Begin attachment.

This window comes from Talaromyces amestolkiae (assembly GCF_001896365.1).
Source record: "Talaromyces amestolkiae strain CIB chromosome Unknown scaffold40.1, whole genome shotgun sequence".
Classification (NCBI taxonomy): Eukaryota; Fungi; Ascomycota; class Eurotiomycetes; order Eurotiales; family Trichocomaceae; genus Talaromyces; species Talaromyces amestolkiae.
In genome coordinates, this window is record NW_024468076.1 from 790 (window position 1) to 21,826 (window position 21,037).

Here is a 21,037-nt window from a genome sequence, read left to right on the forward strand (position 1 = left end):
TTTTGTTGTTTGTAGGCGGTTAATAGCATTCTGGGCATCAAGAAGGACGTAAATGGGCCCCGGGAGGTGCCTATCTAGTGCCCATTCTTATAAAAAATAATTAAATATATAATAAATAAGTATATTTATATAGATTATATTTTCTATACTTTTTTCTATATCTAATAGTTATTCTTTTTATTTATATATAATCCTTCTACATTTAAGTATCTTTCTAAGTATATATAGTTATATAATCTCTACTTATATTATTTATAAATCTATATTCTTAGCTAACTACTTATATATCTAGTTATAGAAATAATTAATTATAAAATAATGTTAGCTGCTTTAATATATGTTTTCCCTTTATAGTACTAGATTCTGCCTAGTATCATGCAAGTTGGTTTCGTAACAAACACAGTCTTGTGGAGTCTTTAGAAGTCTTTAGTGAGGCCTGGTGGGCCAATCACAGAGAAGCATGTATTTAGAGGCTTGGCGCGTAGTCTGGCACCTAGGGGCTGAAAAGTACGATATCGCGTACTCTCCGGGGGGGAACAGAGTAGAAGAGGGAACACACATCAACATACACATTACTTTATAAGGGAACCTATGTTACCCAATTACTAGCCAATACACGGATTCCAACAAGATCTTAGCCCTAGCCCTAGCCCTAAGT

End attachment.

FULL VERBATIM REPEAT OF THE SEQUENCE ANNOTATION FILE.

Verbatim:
This window comes from Talaromyces amestolkiae (assembly GCF_001896365.1).
Source record: "Talaromyces amestolkiae strain CIB chromosome Unknown scaffold40.1, whole genome shotgun sequence".
Classification (NCBI taxonomy): Eukaryota; Fungi; Ascomycota; class Eurotiomycetes; order Eurotiales; family Trichocomaceae; genus Talaromyces; species Talaromyces amestolkiae.
In genome coordinates, this window is record NW_024468076.1 from 790 (window position 1) to 21,826 (window position 21,037).

Here is a 21,037-nt window from a genome sequence, read left to right on the forward strand (position 1 = left end):
TTTTGTTGTTTGTAGGCGGTTAATAGCATTCTGGGCATCAAGAAGGACGTAAATGGGCCCCGGGAGGTGCCTATCTAGTGCCCATTCTTATAAAAAATAATTAAATATATAATAAATAAGTATATTTATATAGATTATATTTTCTATACTTTTTTCTATATCTAATAGTTATTCTTTTTATTTATATATAATCCTTCTACATTTAAGTATCTTTCTAAGTATATATAGTTATATAATCTCTACTTATATTATTTATAAATCTATATTCTTAGCTAACTACTTATATATCTAGTTATAGAAATAATTAATTATAAAATAATGTTAGCTGCTTTAATATATGTTTTCCCTTTATAGTACTAGATTCTGCCTAGTATCATGCAAGTTGGTTTCGTAACAAACACAGTCTTGTGGAGTCTTTAGAAGTCTTTAGTGAGGCCTGGTGGGCCAATCACAGAGAAGCATGTATTTAGAGGCTTGGCGCGTAGTCTGGCACCTAGGGGCTGAAAAGTACGATATCGCGTACTCTCCGGGGGGGAACAGAGTAGAAGAGGGAACACACATCAACATACACATTACTTTATAAGGGAACCTATGTTACCCAATTACTAGCCAATACACGGATTCCAACAAGATCTTAGCCCTAGCCCTAGCCCTAAGT